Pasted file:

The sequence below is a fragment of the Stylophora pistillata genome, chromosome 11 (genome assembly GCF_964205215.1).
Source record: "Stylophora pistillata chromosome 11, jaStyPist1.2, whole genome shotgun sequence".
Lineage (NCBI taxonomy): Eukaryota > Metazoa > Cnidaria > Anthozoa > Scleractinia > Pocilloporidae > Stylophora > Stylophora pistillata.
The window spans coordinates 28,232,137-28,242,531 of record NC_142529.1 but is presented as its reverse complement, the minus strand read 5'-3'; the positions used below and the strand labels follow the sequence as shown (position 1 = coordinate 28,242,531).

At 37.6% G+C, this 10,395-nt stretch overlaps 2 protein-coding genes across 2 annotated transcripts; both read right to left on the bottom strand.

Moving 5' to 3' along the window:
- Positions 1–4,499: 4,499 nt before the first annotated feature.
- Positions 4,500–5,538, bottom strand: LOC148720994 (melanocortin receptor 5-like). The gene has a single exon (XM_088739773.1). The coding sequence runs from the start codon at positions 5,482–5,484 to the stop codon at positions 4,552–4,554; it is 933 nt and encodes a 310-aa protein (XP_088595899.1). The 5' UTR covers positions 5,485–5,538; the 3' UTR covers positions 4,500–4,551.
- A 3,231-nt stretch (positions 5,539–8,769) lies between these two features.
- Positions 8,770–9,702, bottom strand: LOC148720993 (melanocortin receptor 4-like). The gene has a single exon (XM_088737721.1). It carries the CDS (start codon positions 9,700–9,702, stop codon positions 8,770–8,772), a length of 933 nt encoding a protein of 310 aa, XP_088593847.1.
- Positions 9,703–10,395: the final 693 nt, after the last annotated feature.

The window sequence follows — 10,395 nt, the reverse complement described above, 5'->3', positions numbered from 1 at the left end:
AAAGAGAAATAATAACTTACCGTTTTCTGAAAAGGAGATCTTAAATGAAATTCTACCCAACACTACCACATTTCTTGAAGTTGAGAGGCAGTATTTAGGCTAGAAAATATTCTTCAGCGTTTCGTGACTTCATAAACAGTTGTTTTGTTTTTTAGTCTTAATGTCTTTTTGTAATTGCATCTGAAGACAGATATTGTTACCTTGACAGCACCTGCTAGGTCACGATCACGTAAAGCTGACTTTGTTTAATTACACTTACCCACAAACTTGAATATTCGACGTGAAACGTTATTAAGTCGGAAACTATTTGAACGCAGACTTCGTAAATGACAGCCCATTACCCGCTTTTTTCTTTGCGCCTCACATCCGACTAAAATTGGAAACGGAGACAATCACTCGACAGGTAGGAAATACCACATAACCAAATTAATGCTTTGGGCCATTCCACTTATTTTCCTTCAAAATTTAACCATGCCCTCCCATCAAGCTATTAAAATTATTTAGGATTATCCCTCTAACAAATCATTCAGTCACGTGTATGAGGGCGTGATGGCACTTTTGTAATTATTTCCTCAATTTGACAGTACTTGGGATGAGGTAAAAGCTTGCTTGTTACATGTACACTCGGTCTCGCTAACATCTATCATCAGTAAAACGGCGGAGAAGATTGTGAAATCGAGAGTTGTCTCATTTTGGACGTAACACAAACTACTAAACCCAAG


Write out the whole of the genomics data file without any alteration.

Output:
The sequence below is a fragment of the Stylophora pistillata genome, chromosome 11 (genome assembly GCF_964205215.1).
Source record: "Stylophora pistillata chromosome 11, jaStyPist1.2, whole genome shotgun sequence".
Lineage (NCBI taxonomy): Eukaryota > Metazoa > Cnidaria > Anthozoa > Scleractinia > Pocilloporidae > Stylophora > Stylophora pistillata.
The window spans coordinates 28,232,137-28,242,531 of record NC_142529.1 but is presented as its reverse complement, the minus strand read 5'-3'; the positions used below and the strand labels follow the sequence as shown (position 1 = coordinate 28,242,531).

At 37.6% G+C, this 10,395-nt stretch overlaps 2 protein-coding genes across 2 annotated transcripts; both read right to left on the bottom strand.

Moving 5' to 3' along the window:
- Positions 1–4,499: 4,499 nt before the first annotated feature.
- Positions 4,500–5,538, bottom strand: LOC148720994 (melanocortin receptor 5-like). The gene has a single exon (XM_088739773.1). The coding sequence runs from the start codon at positions 5,482–5,484 to the stop codon at positions 4,552–4,554; it is 933 nt and encodes a 310-aa protein (XP_088595899.1). The 5' UTR covers positions 5,485–5,538; the 3' UTR covers positions 4,500–4,551.
- A 3,231-nt stretch (positions 5,539–8,769) lies between these two features.
- Positions 8,770–9,702, bottom strand: LOC148720993 (melanocortin receptor 4-like). The gene has a single exon (XM_088737721.1). It carries the CDS (start codon positions 9,700–9,702, stop codon positions 8,770–8,772), a length of 933 nt encoding a protein of 310 aa, XP_088593847.1.
- Positions 9,703–10,395: the final 693 nt, after the last annotated feature.

The window sequence follows — 10,395 nt, the reverse complement described above, 5'->3', positions numbered from 1 at the left end:
AAAGAGAAATAATAACTTACCGTTTTCTGAAAAGGAGATCTTAAATGAAATTCTACCCAACACTACCACATTTCTTGAAGTTGAGAGGCAGTATTTAGGCTAGAAAATATTCTTCAGCGTTTCGTGACTTCATAAACAGTTGTTTTGTTTTTTAGTCTTAATGTCTTTTTGTAATTGCATCTGAAGACAGATATTGTTACCTTGACAGCACCTGCTAGGTCACGATCACGTAAAGCTGACTTTGTTTAATTACACTTACCCACAAACTTGAATATTCGACGTGAAACGTTATTAAGTCGGAAACTATTTGAACGCAGACTTCGTAAATGACAGCCCATTACCCGCTTTTTTCTTTGCGCCTCACATCCGACTAAAATTGGAAACGGAGACAATCACTCGACAGGTAGGAAATACCACATAACCAAATTAATGCTTTGGGCCATTCCACTTATTTTCCTTCAAAATTTAACCATGCCCTCCCATCAAGCTATTAAAATTATTTAGGATTATCCCTCTAACAAATCATTCAGTCACGTGTATGAGGGCGTGATGGCACTTTTGTAATTATTTCCTCAATTTGACAGTACTTGGGATGAGGTAAAAGCTTGCTTGTTACATGTACACTCGGTCTCGCTAACATCTATCATCAGTAAAACGGCGGAGAAGATTGTGAAATCGAGAGTTGTCTCATTTTGGACGTAACACAAACTACTAAACCCAAG